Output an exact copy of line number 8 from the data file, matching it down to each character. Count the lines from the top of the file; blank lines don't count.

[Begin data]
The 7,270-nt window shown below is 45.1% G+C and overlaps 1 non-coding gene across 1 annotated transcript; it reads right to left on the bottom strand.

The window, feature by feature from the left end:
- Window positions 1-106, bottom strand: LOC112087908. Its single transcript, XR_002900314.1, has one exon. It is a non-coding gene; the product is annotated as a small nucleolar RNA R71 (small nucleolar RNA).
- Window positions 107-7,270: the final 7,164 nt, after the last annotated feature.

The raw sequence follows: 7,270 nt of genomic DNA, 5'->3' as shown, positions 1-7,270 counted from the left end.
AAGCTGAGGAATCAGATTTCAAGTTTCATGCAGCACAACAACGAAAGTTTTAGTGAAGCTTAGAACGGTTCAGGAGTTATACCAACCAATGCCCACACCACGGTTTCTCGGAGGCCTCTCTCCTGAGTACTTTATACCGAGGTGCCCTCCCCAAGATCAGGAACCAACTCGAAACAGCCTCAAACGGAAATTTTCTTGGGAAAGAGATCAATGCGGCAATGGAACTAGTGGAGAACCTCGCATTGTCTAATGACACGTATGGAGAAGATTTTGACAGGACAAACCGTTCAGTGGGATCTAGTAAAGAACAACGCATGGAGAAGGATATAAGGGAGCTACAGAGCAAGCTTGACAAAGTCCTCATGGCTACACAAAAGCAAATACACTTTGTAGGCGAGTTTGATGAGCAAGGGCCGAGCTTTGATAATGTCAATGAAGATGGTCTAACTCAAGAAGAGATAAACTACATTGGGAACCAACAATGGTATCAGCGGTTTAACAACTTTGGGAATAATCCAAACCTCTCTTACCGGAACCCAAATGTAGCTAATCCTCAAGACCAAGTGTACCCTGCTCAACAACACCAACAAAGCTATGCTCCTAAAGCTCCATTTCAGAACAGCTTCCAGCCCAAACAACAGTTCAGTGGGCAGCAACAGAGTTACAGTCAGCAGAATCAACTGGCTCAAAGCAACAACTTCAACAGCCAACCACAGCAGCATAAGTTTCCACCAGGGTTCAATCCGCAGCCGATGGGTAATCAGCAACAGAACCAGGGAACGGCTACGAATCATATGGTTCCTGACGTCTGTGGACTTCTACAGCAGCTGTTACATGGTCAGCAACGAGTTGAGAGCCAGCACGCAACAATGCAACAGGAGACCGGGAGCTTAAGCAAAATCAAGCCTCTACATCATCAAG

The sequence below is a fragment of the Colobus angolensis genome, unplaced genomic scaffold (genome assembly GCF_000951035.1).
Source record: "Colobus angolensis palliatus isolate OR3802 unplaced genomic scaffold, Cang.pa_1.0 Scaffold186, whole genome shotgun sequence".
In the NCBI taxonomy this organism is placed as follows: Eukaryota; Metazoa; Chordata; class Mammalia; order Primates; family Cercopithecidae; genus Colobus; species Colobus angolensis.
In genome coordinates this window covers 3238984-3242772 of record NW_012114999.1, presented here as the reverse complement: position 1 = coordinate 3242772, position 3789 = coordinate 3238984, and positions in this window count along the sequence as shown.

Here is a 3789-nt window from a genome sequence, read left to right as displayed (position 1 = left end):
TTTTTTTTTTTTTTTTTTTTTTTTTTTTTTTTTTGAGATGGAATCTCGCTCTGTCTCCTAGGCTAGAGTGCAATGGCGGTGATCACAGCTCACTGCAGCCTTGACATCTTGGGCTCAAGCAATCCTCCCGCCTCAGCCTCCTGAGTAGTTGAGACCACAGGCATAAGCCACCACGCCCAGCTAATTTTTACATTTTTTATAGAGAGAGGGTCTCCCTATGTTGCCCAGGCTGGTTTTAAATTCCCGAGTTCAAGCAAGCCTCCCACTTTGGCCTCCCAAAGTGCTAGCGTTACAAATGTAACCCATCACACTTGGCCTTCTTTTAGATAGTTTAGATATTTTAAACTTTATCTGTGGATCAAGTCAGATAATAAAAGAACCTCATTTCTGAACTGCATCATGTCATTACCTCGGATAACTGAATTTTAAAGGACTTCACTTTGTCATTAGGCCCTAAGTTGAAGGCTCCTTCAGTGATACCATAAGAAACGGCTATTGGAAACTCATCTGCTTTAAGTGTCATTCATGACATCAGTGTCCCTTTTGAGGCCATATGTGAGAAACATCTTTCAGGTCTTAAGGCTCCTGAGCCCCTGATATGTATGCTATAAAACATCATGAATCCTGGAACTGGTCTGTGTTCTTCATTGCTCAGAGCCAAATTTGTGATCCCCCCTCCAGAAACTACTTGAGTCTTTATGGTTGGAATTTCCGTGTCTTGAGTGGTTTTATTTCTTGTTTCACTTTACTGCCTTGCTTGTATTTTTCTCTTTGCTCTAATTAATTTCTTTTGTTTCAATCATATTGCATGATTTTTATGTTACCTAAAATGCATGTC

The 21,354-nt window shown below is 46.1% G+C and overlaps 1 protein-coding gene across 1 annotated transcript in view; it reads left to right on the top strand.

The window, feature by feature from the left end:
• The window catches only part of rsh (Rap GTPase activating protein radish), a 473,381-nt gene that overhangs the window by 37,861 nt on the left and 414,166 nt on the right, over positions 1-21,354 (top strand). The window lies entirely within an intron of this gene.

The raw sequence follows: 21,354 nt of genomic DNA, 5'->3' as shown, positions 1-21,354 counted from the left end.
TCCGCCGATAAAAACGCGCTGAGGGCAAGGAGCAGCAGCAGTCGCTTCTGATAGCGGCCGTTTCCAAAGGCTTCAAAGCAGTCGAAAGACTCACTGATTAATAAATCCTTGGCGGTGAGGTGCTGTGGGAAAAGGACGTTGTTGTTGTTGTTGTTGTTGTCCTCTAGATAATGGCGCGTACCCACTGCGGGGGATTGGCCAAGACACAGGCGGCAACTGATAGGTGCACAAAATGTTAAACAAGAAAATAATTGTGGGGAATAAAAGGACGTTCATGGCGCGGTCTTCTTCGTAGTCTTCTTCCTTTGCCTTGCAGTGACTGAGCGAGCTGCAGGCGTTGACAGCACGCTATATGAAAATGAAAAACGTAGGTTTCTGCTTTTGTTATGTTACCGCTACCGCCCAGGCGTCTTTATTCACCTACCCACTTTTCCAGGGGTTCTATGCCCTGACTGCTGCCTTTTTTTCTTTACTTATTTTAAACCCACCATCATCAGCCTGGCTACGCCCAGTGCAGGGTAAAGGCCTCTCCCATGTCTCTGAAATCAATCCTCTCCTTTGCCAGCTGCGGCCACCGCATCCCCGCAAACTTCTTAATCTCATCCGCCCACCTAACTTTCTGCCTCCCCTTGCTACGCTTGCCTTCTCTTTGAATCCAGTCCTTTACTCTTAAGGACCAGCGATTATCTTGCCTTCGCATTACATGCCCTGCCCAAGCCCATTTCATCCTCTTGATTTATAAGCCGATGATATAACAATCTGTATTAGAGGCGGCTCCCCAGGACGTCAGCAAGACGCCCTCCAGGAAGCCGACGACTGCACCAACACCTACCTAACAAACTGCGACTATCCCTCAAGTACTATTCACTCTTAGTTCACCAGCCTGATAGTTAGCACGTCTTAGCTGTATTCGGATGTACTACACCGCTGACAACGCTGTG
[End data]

Source record: "Colobus angolensis palliatus isolate OR3802 unplaced genomic scaffold, Cang.pa_1.0 Scaffold186, whole genome shotgun sequence".